I hadn’t planned to see the movie at all. I loved Shakespeare, but Leonardo DiCaprio as Romeo? No thanks. But a last minute invitation with a free ticket attached had me in the theater seat next to my friend Matty when the lights went down. A tiny TV screen appeared on the big screen with a news broadcast:
Two households, both alike in dignity
in fair Verona where we lay our scene,
from ancient grudge break to new mutiny,
where civil blood makes civil hands unclean.
Then a swell of music and dizzying flurry of images across the screen, finally settling on a group of tattooed guys shouting out Shakespearean insults in a way that felt wholly fresh and modern: “A dog of the house of Capulet moves me!”
I didn’t breathe for two hours. “Well? Did you like it?” Matty asked. I could not even find the words to answer. To this day, Romeo + Juliet is one of my favorite movies, and by far my most memorable experience in the cinema.
Baz Luhrmann knows how to create an experience in film. Through sound, color, and other tricks of the trade that someone like me couldn’t even pinpoint. He has a distinct style that carries through his movies, from the manic and madcap Strictly Ballroom to the outrageous and over-the-top Moulin Rouge.
This distinct personal flair is what we talked about in writing as voice last week. But beyond Luhrmann’s style, his films have a way of grabbing and keeping you. In Romeo + Juliet the loud opening gas station scene soon gives ways to quieter, more introspective moments. By then, Luhrmann has acclimated us to iambic pentameter and married it to his distinctly modern Verona.
The idea of a hook is pretty common, from commercials to short stories to news articles. It’s an opening that doesn’t just draw you in, it yanks you in so effectively that you don’t even know how it happened— you’re simply weeping at scrawny, starving puppy’s sad eyes while Sarah Mclachlan’s “Angel” plays softly.
One of the things that makes a hook so vital to a blog post is that the average time spent on a site is often under two minutes. Two minutes. Last month, the average time spent on my site (according to Google Analytics) was one minute, twenty-seven seconds. Which means that the majority of people would not still be reading this post right now. Without a hook, you will lose your already fickle readers. It is simply too easy to click away.
We suffer from an epidemic of internet ADD: with something like 5-20 browser tabs open, we do nothing but click, click, click. Navigate in, navigate away. A hook at the beginning of the post stills that hovering finger over the button on the mouse to head to the next site.
A hook can be dropping the reader right in the middle of a scene (my technique in this post) like Peach from 50Peach did in last week’s link-up. There were tears and almost immediate dialogue, creating a sense of curiosity to the larger story and at the same time, bringing us intimately close. Laura from Blogging Blackbird began directly with dialogue, creating that same effect.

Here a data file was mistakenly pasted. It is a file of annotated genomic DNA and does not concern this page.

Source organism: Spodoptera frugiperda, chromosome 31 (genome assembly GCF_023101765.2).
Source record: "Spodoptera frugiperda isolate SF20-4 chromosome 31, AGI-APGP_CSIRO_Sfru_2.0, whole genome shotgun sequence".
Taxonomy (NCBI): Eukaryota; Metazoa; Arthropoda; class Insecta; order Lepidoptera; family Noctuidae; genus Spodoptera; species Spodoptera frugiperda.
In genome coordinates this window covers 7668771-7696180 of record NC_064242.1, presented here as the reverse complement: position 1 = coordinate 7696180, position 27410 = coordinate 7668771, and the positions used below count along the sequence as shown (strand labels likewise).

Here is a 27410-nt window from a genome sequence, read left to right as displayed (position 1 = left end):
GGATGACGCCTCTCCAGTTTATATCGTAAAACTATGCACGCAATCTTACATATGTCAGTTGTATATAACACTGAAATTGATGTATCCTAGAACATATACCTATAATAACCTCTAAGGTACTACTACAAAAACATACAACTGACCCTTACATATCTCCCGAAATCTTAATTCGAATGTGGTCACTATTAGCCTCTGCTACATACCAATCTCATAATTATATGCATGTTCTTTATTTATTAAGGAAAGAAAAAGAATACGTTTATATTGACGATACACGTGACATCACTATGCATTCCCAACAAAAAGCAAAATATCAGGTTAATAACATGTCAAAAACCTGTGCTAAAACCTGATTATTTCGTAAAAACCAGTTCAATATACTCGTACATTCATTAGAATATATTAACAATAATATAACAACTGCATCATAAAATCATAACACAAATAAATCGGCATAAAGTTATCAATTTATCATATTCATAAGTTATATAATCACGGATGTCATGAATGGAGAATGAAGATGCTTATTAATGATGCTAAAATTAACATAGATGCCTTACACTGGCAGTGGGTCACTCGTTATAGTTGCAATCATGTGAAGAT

Amy from Middle of the Mess began with a question, another great hook. A well-formed question creates a sense of urgency to answer and a connection to the asker as well. Kami from Zoetica Media employed a photo with the popular hashtag #winning, drawing the readers in with a sense of familiarity before the words even began. With a blog being more than simply a written genre, photos or images can be a great way to bring in and keep your audience (as Roxy from GrrFeisty did with her gorgeous images throughout her post).
What would keep you reading? What might keep you from clicking away before the two minute mark?
This week’s prompt: Drive.
Any definition of the word will do. Again, I want the prompt to be a springboard and a general spurring-on of thought that can go in any direction that fits with your blog. This week, as you write about drive, think about how you begin. Consider what tools you might use to draw in and keep your readers on your page. Each week when I write about writing and blogging, I hope that these topics and tools become familiar in your hands as you write. Don’t forget about voice, but as you write this week, keep that hook in mind. (Now we are ALL going to be paranoid about our openings, aren’t we??)
***I’ve been a little out of the blogging and internet sphere as we are doing the whole selling-our-house-buying-another thing, so I am JUST NOW getting around to reading and sharing last week’s posts. Math isn’t my strong suit, but there were 16 links last week and some blogs are only getting a fraction of that in comments. PLEASE READ ALL THE LINKS. Even if it takes you until the next week’s prompt (like me this week). I want this to be a community, not a place to just dump your own link. If you visit, take the time to comment. If you love something, show the love by sharing.***
-Write in ANY genre, but at least loosely find inspiration from the prompt.
-Please include a link to this post or use the handy button over in my main sidebar. If you don’t, I’ll politely ask, and if you still don’t, I’ll un-link you. This just helps keep building the community and bringing new readers to the linky itself.
-Link to your specific post, not to your whole blog.
-Write a new post or use a post that fits from within the last week.
-Please visit ALL the other blogs. A comment is a great way to show you were there and if you love something, share it!
-Don’t be spammy or link to a giveaway or another linky or something weird like that. Just a post.
-Try to find a sweet spot under 1000 words, if possible between 500-750.
-Be free, but don’t be overly violent or sexual or just creepy. This is a varied group, but that’s not the best fit.
Follow the prompts to add your link below. For community sake, use your name or blog name rather than the name of your blog post and choose a photo of you or your logo rather than a photo from the post. That way we begin to recognize each other!